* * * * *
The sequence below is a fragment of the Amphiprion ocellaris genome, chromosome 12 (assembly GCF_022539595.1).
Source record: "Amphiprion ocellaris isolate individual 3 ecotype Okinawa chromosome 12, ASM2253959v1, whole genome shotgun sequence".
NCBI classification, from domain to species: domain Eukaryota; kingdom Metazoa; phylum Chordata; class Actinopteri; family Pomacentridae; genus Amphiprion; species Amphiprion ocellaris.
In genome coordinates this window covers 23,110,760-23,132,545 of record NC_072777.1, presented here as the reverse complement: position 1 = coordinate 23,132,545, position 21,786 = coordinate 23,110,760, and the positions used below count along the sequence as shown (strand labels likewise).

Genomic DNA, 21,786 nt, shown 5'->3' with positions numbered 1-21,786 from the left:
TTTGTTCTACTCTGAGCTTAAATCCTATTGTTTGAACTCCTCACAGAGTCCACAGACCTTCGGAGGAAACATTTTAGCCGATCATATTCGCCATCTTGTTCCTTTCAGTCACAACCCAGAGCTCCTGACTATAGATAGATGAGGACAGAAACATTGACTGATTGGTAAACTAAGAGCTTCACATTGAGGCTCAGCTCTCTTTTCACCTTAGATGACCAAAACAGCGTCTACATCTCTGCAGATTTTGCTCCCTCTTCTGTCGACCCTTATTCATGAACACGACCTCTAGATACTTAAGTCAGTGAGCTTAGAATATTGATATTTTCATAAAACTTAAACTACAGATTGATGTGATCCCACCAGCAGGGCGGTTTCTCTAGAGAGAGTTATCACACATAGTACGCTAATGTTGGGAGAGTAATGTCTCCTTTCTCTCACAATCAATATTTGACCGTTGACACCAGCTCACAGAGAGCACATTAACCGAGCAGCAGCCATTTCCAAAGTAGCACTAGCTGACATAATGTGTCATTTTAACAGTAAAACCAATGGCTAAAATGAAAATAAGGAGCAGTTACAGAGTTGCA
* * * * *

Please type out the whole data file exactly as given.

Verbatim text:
The sequence below is a fragment of the Amphiprion ocellaris genome, chromosome 12 (assembly GCF_022539595.1).
Source record: "Amphiprion ocellaris isolate individual 3 ecotype Okinawa chromosome 12, ASM2253959v1, whole genome shotgun sequence".
NCBI classification, from domain to species: domain Eukaryota; kingdom Metazoa; phylum Chordata; class Actinopteri; family Pomacentridae; genus Amphiprion; species Amphiprion ocellaris.
In genome coordinates this window covers 23,110,760-23,132,545 of record NC_072777.1, presented here as the reverse complement: position 1 = coordinate 23,132,545, position 21,786 = coordinate 23,110,760, and the positions used below count along the sequence as shown (strand labels likewise).

Genomic DNA, 21,786 nt, shown 5'->3' with positions numbered 1-21,786 from the left:
TTTGTTCTACTCTGAGCTTAAATCCTATTGTTTGAACTCCTCACAGAGTCCACAGACCTTCGGAGGAAACATTTTAGCCGATCATATTCGCCATCTTGTTCCTTTCAGTCACAACCCAGAGCTCCTGACTATAGATAGATGAGGACAGAAACATTGACTGATTGGTAAACTAAGAGCTTCACATTGAGGCTCAGCTCTCTTTTCACCTTAGATGACCAAAACAGCGTCTACATCTCTGCAGATTTTGCTCCCTCTTCTGTCGACCCTTATTCATGAACACGACCTCTAGATACTTAAGTCAGTGAGCTTAGAATATTGATATTTTCATAAAACTTAAACTACAGATTGATGTGATCCCACCAGCAGGGCGGTTTCTCTAGAGAGAGTTATCACACATAGTACGCTAATGTTGGGAGAGTAATGTCTCCTTTCTCTCACAATCAATATTTGACCGTTGACACCAGCTCACAGAGAGCACATTAACCGAGCAGCAGCCATTTCCAAAGTAGCACTAGCTGACATAATGTGTCATTTTAACAGTAAAACCAATGGCTAAAATGAAAATAAGGAGCAGTTACAGAGTTGCA